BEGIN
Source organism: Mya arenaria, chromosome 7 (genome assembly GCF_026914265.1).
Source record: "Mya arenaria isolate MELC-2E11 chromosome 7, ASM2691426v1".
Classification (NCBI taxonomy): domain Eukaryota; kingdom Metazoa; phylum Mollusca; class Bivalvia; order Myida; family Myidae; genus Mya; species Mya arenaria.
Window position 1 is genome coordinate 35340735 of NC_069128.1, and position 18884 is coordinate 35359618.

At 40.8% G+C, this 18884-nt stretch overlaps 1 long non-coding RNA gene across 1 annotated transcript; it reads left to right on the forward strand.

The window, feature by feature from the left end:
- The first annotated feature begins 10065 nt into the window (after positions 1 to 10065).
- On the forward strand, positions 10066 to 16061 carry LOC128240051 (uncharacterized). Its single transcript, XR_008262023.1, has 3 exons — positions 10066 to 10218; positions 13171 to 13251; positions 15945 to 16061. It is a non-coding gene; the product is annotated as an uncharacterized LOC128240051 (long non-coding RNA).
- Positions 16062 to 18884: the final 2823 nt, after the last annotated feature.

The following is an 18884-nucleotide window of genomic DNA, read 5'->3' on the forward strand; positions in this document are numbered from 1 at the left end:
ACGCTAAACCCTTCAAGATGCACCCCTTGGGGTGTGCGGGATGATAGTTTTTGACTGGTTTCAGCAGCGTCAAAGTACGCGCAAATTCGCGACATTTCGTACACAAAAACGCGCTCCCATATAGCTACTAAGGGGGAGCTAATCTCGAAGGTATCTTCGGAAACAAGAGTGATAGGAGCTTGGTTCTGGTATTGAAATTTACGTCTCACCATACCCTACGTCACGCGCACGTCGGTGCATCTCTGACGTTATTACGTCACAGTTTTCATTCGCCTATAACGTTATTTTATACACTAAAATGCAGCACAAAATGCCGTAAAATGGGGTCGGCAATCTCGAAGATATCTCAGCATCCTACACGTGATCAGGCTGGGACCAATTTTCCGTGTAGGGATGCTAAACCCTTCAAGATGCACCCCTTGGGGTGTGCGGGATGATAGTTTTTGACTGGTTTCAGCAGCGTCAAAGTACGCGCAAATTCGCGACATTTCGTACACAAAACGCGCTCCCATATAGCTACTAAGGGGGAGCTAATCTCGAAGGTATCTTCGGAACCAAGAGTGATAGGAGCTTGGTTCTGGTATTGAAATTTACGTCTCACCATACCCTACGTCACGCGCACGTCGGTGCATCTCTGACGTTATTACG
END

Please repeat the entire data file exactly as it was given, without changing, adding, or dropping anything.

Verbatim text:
Source organism: Mya arenaria, chromosome 7 (genome assembly GCF_026914265.1).
Source record: "Mya arenaria isolate MELC-2E11 chromosome 7, ASM2691426v1".
Classification (NCBI taxonomy): domain Eukaryota; kingdom Metazoa; phylum Mollusca; class Bivalvia; order Myida; family Myidae; genus Mya; species Mya arenaria.
Window position 1 is genome coordinate 35340735 of NC_069128.1, and position 18884 is coordinate 35359618.

At 40.8% G+C, this 18884-nt stretch overlaps 1 long non-coding RNA gene across 1 annotated transcript; it reads left to right on the forward strand.

The window, feature by feature from the left end:
- The first annotated feature begins 10065 nt into the window (after positions 1 to 10065).
- On the forward strand, positions 10066 to 16061 carry LOC128240051 (uncharacterized). Its single transcript, XR_008262023.1, has 3 exons — positions 10066 to 10218; positions 13171 to 13251; positions 15945 to 16061. It is a non-coding gene; the product is annotated as an uncharacterized LOC128240051 (long non-coding RNA).
- Positions 16062 to 18884: the final 2823 nt, after the last annotated feature.

The following is an 18884-nucleotide window of genomic DNA, read 5'->3' on the forward strand; positions in this document are numbered from 1 at the left end:
ACGCTAAACCCTTCAAGATGCACCCCTTGGGGTGTGCGGGATGATAGTTTTTGACTGGTTTCAGCAGCGTCAAAGTACGCGCAAATTCGCGACATTTCGTACACAAAAACGCGCTCCCATATAGCTACTAAGGGGGAGCTAATCTCGAAGGTATCTTCGGAAACAAGAGTGATAGGAGCTTGGTTCTGGTATTGAAATTTACGTCTCACCATACCCTACGTCACGCGCACGTCGGTGCATCTCTGACGTTATTACGTCACAGTTTTCATTCGCCTATAACGTTATTTTATACACTAAAATGCAGCACAAAATGCCGTAAAATGGGGTCGGCAATCTCGAAGATATCTCAGCATCCTACACGTGATCAGGCTGGGACCAATTTTCCGTGTAGGGATGCTAAACCCTTCAAGATGCACCCCTTGGGGTGTGCGGGATGATAGTTTTTGACTGGTTTCAGCAGCGTCAAAGTACGCGCAAATTCGCGACATTTCGTACACAAAACGCGCTCCCATATAGCTACTAAGGGGGAGCTAATCTCGAAGGTATCTTCGGAACCAAGAGTGATAGGAGCTTGGTTCTGGTATTGAAATTTACGTCTCACCATACCCTACGTCACGCGCACGTCGGTGCATCTCTGACGTTATTACG